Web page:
In CO2 capture processes with the circulation of dry sorbents, the regeneration energy as well as the capture efficiency are the key factors determining the overall energy efficiency of the CO2 capture. In an aspect of repeated circulation and regeneration of a sorbent, a dynamic model for a dual fluidized-bed system was developed, which includes a fast fluidized-bed carbonator and a bubbling fluidized-bed regenerator. A potassium carbonate-based sorbent for CO2 capture was applied in the fluidized-bed system and rigorous kinetic models for the carbonation and regeneration reactions were adopted. The validity of the developed model was confirmed by accurately predicting the experimental results from the dual fluidized-bed system at various operating conditions. The CO2 removal performance was found to slightly deteriorate from 52.8 to 51.9% during continuous cyclic operation when the regeneration was carried out under a nitrogen atmosphere at 150 °C. However, when CO2 gas was used for the regeneration under the same conditions, the capture performance dropped to 18.6% owing to partial regeneration of the sorbent. A case study for the regeneration condition was conducted using a CO2-rich gas to find the effective regeneration condition. The regeneration conversion under CO2 atmosphere could be improved by increasing the regeneration gas velocity and regeneration temperature. At a regeneration temperature of 160 °C, the capture performance was found to be 73.2%, with the energy required to capture one mole of CO2 being 234.8 kJ/mol-CO2. To reduce the energy requirement to less than 200 kJ/mol-CO2 in the dual fluidized-bed system, a granulated sorbent, satisfying the physical and chemical stability for fluidized-bed operation, should be developed for the regeneration below 145 °C with the same working capacity (0.46 mol/kg-solid). Alternatively, the working capacity should be improved by 30% at the regeneration temperature of 160 °C. The developed model can be further used for improving capture performance and energy efficiency.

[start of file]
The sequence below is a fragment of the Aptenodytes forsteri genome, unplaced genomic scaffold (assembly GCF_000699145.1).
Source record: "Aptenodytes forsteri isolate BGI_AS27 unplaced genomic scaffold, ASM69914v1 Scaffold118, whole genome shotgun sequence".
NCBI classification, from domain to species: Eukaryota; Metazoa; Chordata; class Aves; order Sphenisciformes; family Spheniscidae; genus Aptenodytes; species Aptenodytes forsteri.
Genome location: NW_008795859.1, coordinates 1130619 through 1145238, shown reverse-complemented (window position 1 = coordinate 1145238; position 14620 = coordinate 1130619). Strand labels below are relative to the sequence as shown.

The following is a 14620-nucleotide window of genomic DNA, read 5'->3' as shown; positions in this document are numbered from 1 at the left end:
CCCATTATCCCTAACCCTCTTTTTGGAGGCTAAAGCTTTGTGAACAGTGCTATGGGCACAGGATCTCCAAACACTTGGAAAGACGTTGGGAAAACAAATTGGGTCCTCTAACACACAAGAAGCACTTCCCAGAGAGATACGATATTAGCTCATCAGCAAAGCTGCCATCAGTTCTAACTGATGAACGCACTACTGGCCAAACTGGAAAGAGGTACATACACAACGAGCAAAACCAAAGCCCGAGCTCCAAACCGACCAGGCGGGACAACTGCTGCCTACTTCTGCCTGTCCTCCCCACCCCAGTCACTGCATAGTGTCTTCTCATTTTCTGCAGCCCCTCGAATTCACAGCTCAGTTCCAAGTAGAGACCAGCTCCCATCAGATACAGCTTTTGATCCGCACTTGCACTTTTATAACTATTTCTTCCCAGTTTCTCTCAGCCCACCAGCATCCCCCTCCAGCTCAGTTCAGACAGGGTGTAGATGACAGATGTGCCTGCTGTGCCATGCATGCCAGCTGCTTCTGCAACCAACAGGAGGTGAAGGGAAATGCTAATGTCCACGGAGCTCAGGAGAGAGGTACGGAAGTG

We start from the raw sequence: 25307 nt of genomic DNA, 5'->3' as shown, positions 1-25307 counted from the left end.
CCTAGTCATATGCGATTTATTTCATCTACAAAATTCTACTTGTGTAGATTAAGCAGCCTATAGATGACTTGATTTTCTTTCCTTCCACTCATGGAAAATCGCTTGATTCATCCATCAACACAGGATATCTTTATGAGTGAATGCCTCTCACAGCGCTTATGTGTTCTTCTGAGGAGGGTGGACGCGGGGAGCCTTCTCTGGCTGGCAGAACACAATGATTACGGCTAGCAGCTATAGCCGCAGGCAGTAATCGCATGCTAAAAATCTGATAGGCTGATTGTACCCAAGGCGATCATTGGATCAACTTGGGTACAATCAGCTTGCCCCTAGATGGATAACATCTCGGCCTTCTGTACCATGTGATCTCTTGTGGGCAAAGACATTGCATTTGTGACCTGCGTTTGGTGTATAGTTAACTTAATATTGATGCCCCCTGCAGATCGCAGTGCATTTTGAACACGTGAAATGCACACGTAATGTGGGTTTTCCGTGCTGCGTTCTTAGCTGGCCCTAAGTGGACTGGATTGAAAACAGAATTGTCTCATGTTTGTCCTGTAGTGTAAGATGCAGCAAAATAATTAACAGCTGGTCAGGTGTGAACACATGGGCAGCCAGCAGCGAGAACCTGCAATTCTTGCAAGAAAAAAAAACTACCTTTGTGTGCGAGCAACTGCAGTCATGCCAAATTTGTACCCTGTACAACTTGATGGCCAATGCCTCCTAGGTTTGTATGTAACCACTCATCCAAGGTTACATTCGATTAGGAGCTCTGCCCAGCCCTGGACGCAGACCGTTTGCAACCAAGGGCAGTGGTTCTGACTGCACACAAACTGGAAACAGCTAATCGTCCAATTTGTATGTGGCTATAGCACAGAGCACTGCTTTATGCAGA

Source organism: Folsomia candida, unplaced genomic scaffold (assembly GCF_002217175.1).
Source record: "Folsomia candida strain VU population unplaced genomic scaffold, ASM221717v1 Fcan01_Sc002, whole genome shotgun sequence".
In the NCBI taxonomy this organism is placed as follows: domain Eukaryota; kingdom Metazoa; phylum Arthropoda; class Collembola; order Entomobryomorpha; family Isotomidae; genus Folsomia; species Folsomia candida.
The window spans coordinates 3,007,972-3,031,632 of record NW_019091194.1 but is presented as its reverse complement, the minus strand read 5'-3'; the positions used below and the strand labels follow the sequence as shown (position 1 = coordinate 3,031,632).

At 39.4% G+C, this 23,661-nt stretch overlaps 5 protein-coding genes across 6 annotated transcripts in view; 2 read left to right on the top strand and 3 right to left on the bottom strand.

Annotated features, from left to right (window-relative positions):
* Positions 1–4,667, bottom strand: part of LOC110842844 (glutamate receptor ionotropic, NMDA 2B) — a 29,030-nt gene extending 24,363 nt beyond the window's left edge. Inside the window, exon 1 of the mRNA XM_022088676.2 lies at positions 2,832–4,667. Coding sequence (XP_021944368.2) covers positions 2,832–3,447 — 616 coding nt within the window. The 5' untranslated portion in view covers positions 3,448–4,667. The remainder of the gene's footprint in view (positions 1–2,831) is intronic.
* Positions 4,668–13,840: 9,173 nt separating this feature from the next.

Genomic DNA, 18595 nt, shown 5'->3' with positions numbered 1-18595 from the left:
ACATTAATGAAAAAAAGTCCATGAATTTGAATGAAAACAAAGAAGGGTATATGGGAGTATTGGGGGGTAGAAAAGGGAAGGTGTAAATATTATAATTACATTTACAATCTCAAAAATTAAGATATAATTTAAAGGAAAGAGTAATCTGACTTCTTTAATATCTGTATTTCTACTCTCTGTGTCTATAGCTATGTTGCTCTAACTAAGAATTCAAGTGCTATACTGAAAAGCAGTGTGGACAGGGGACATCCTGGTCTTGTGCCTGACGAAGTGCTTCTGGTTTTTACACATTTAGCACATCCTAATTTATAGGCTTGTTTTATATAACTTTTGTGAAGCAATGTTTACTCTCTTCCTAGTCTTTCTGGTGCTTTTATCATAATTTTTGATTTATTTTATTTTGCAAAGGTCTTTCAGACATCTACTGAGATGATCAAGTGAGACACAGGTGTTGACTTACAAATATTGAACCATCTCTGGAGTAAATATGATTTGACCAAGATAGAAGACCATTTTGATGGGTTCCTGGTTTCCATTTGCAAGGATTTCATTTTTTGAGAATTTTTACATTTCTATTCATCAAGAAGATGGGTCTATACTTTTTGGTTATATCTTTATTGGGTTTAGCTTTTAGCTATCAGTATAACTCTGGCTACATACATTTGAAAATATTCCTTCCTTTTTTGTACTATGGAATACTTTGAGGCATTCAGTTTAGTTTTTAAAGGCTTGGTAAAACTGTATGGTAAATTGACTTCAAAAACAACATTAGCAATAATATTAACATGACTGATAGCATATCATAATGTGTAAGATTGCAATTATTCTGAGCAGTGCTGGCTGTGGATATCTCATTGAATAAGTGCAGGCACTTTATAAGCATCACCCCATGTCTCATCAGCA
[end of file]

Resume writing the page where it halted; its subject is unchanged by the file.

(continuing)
All Science Journal Classification (ASJC) codes
- Building and Construction
- Mechanical Engineering
- Management, Monitoring, Policy and Law